The Cell

“Moses and Aaron turned away from the people and went to the entrance of the Tabernacle, where they fell face down on the ground.  Then the glorious presence of the LORD appeared to them”  Numbers 20:12 (NLT)

Last night I dreamed that I could see the people of the world from a bird’s eye view.  It appeared almost identical to what a human cell looks like under a microscope.
Most of the people were in clusters, jittering around just like the molecules in a cell.  They bumped into each other with hi-fives, back slaps, hugs and muted conversations.  Because I was seeing everything from above, the easiest way to keep track of individuals going about their business was by hair color and style as it appeared on the crown of each head.  Every so often, however, there was a cluster of people whose faces were turned upward; their arms were linked to form a complete circle and their eyes were on the Heavens.  I could see their gaze concentrated on something higher than themselves – together.
This snapshot of life gave me a glimpse of how we may appear to God.  Too many days, I go about my business while making forgetting that life is not just for the here and now.  So often, I am so tuned into this life that my focus is on what I see here and what appears urgent now.  When do I take the time to look up and consult the God who always sees everywhere?  And when do I do that with my brothers and sisters, together, as a united group – seeking guidance from above rather than from my peers here below?
Moses and Aaron, in the wilderness with the Israelites, were still battling complaints from the people.  The Israelites clustered together in groups of discontent and blamed their state on their human leaders, looking to each other for answers.

“The people blamed Moses and said, ‘We wish we had died in the LORD’s presence with our brothers!  Did you bring the LORD’s people into this wilderness to die, along with our livestock?  Why did you make us leave Egypt and bring us here to this terrible place?'”  (Numbers 20:3-5 NLT)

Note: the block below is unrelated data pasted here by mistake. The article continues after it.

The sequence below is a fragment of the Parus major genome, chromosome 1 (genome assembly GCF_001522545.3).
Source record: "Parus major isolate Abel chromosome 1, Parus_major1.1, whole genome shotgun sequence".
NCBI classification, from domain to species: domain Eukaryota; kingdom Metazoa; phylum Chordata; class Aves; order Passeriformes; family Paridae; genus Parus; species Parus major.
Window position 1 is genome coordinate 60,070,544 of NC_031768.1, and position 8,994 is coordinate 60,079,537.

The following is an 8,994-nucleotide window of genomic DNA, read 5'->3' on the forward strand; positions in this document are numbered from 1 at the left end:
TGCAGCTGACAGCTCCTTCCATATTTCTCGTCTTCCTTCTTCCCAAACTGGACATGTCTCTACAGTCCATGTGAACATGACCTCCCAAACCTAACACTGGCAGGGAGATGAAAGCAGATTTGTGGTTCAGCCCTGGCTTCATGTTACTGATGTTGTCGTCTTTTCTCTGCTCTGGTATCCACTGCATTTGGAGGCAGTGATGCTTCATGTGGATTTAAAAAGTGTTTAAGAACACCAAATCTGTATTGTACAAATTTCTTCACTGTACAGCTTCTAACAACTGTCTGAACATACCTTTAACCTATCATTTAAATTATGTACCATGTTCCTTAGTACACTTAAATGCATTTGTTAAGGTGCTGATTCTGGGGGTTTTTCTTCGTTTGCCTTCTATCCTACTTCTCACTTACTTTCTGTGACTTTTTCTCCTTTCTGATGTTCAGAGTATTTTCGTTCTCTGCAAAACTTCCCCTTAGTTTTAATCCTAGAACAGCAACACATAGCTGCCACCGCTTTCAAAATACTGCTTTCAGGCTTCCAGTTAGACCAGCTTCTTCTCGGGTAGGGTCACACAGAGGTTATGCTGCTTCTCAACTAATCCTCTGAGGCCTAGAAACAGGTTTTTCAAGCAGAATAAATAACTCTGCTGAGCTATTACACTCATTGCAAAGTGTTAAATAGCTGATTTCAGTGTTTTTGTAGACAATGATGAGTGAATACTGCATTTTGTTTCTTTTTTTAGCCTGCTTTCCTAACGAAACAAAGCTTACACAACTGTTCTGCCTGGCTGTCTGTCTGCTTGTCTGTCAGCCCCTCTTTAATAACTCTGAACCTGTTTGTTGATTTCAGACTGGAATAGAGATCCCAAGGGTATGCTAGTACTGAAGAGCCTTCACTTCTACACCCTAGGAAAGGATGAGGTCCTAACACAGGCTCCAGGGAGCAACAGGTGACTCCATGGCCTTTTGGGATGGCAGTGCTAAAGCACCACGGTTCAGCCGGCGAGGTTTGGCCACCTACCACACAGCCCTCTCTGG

Without trust in God, they were left with fear to call the shots as they realized they had no source of fresh water.  They looked to each other and all they saw was the earthly struggle before them.  They bickered among themselves rather than looking to God.
Moses and Aaron, rather than engaging in the “blame game,” immediately retreated together to God and his wisdom.  They knew God had answers they could not see and fell on the ground.  They turned their focus from horizontal to vertical together.  THEN…

“Then the glorious presence of the LORD appeared to them”  (Numbers 20:6b NLT)

God appeared before them and answered their call for help with wisdom only He could give.  He cared for his people then with a miracle and he does it daily for us, too.  Every moment that I encounter a challenge that appears hopeless, it is simultaneously a moment in which God wants to show me that he is enough for me.

How often do I seek him and his wisdom rather than point fingers and blame?  He is the reason I was created, in his very image, yet how often do I take even a minute outside of crisis to acknowledge him?

  • If God saw me in my dream cell, would he see the top of my head – focused on my life here?  Or would he see my face turned upward to him?
  • Are my arms and hands being used to point fingers here?  Or am I using them to link up with fellow believers and seek him together?

“I also tell you this: If two of you agree down here on earth concerning anything you ask, my Father in heaven will do it for you.  For where two or three gather together because they are mine, I am there among them.”  (Matthew 18:19-20 NLT)

Dear Lord, you made me and I am a part of you.  You promise never to depart from me and I believe you.  Please help me to remember, in good times and bad, that you are with me and I can look to you for wisdom, which you give generously.  Thank you for giving me family; I want to praise you together with them, looking to you together with them.  Thank you for making us all a part of your body.  Guide me to turn my face to you in all circumstances.  Amen.

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About messyworship

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I believe that you can bump into God outside of a Sunday morning church service. That is what Messy Worship is: a written meditation with an authentic, transparent take on the Bible's application to today's world. This is where I challenge myself to blurr the line between "life" and "worship" so much that the line disappears a little more each day. I hope, by sharing what I learn, the idea of a seamless life of worship becomes contagious.

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